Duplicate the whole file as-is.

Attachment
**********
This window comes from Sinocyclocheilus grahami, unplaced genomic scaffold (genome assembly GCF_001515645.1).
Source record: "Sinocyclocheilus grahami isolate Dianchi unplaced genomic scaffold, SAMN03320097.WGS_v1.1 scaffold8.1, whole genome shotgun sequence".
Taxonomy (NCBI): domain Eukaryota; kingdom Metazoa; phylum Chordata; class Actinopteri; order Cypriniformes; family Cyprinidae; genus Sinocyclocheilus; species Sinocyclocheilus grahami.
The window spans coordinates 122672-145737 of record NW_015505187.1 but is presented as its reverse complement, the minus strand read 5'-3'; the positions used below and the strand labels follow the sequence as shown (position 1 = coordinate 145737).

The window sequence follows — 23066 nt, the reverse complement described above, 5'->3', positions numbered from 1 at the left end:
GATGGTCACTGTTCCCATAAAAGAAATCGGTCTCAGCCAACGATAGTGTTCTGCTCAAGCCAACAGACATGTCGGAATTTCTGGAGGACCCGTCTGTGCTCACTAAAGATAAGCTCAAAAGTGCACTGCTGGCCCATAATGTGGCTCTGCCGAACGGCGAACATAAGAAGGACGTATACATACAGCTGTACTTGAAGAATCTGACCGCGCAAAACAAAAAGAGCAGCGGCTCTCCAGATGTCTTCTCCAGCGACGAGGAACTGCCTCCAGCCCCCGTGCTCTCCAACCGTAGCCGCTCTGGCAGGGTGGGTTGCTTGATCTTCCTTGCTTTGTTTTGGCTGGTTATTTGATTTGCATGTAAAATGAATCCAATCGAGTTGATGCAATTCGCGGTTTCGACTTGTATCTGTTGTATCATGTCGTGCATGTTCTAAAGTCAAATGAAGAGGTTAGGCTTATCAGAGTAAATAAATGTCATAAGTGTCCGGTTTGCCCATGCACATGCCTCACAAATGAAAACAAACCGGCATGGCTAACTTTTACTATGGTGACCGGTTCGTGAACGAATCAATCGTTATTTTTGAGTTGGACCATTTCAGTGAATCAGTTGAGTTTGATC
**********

This window comes from Sinocyclocheilus grahami, unplaced genomic scaffold (genome assembly GCF_001515645.1).
Source record: "Sinocyclocheilus grahami isolate Dianchi unplaced genomic scaffold, SAMN03320097.WGS_v1.1 scaffold8.1, whole genome shotgun sequence".
Taxonomy (NCBI): domain Eukaryota; kingdom Metazoa; phylum Chordata; class Actinopteri; order Cypriniformes; family Cyprinidae; genus Sinocyclocheilus; species Sinocyclocheilus grahami.
The window spans coordinates 122672-145737 of record NW_015505187.1 but is presented as its reverse complement, the minus strand read 5'-3'; the positions used below and the strand labels follow the sequence as shown (position 1 = coordinate 145737).

The window sequence follows — 23066 nt, the reverse complement described above, 5'->3', positions numbered from 1 at the left end:
GATGGTCACTGTTCCCATAAAAGAAATCGGTCTCAGCCAACGATAGTGTTCTGCTCAAGCCAACAGACATGTCGGAATTTCTGGAGGACCCGTCTGTGCTCACTAAAGATAAGCTCAAAAGTGCACTGCTGGCCCATAATGTGGCTCTGCCGAACGGCGAACATAAGAAGGACGTATACATACAGCTGTACTTGAAGAATCTGACCGCGCAAAACAAAAAGAGCAGCGGCTCTCCAGATGTCTTCTCCAGCGACGAGGAACTGCCTCCAGCCCCCGTGCTCTCCAACCGTAGCCGCTCTGGCAGGGTGGGTTGCTTGATCTTCCTTGCTTTGTTTTGGCTGGTTATTTGATTTGCATGTAAAATGAATCCAATCGAGTTGATGCAATTCGCGGTTTCGACTTGTATCTGTTGTATCATGTCGTGCATGTTCTAAAGTCAAATGAAGAGGTTAGGCTTATCAGAGTAAATAAATGTCATAAGTGTCCGGTTTGCCCATGCACATGCCTCACAAATGAAAACAAACCGGCATGGCTAACTTTTACTATGGTGACCGGTTCGTGAACGAATCAATCGTTATTTTTGAGTTGGACCATTTCAGTGAATCAGTTGAGTTTGATC